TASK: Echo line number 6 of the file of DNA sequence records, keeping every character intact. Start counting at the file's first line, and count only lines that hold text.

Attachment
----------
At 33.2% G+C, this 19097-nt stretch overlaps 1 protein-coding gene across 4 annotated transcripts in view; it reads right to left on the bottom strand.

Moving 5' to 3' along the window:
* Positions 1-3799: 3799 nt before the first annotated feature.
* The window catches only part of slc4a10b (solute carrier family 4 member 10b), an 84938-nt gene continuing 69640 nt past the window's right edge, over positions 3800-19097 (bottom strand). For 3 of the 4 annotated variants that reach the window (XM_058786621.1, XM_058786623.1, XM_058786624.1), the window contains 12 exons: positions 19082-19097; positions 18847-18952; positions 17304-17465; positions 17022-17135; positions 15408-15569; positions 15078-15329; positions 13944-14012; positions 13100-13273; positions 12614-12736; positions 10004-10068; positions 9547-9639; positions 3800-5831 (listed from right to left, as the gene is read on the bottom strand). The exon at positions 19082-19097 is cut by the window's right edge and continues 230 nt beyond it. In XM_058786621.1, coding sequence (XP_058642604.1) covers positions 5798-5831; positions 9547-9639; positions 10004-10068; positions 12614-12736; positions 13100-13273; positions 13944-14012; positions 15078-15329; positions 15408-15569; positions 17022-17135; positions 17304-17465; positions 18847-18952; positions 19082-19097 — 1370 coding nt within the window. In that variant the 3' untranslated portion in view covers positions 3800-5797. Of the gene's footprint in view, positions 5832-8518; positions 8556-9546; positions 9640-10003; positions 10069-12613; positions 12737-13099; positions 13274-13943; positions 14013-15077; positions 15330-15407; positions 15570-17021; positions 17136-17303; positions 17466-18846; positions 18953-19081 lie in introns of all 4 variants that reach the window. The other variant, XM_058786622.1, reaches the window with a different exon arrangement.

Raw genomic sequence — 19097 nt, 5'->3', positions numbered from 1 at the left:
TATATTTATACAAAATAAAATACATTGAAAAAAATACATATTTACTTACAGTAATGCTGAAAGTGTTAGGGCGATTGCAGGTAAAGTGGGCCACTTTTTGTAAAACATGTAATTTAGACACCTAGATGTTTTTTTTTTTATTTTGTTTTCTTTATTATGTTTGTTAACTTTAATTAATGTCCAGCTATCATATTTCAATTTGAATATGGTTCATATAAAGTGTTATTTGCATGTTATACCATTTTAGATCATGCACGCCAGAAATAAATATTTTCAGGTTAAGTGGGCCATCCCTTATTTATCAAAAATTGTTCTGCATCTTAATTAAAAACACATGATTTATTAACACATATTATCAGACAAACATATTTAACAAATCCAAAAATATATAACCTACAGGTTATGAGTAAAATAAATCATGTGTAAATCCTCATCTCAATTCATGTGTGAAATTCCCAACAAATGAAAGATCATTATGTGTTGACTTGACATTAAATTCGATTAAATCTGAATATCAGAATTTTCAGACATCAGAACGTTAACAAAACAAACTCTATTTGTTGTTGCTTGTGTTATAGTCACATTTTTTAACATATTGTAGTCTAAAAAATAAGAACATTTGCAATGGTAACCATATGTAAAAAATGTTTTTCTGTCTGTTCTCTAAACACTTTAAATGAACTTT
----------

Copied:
TATATTTATACAAAATAAAATACATTGAAAAAAATACATATTTACTTACAGTAATGCTGAAAGTGTTAGGGCGATTGCAGGTAAAGTGGGCCACTTTTTGTAAAACATGTAATTTAGACACCTAGATGTTTTTTTTTTTATTTTGTTTTCTTTATTATGTTTGTTAACTTTAATTAATGTCCAGCTATCATATTTCAATTTGAATATGGTTCATATAAAGTGTTATTTGCATGTTATACCATTTTAGATCATGCACGCCAGAAATAAATATTTTCAGGTTAAGTGGGCCATCCCTTATTTATCAAAAATTGTTCTGCATCTTAATTAAAAACACATGATTTATTAACACATATTATCAGACAAACATATTTAACAAATCCAAAAATATATAACCTACAGGTTATGAGTAAAATAAATCATGTGTAAATCCTCATCTCAATTCATGTGTGAAATTCCCAACAAATGAAAGATCATTATGTGTTGACTTGACATTAAATTCGATTAAATCTGAATATCAGAATTTTCAGACATCAGAACGTTAACAAAACAAACTCTATTTGTTGTTGCTTGTGTTATAGTCACATTTTTTAACATATTGTAGTCTAAAAAATAAGAACATTTGCAATGGTAACCATATGTAAAAAATGTTTTTCTGTCTGTTCTCTAAACACTTTAAATGAACTTT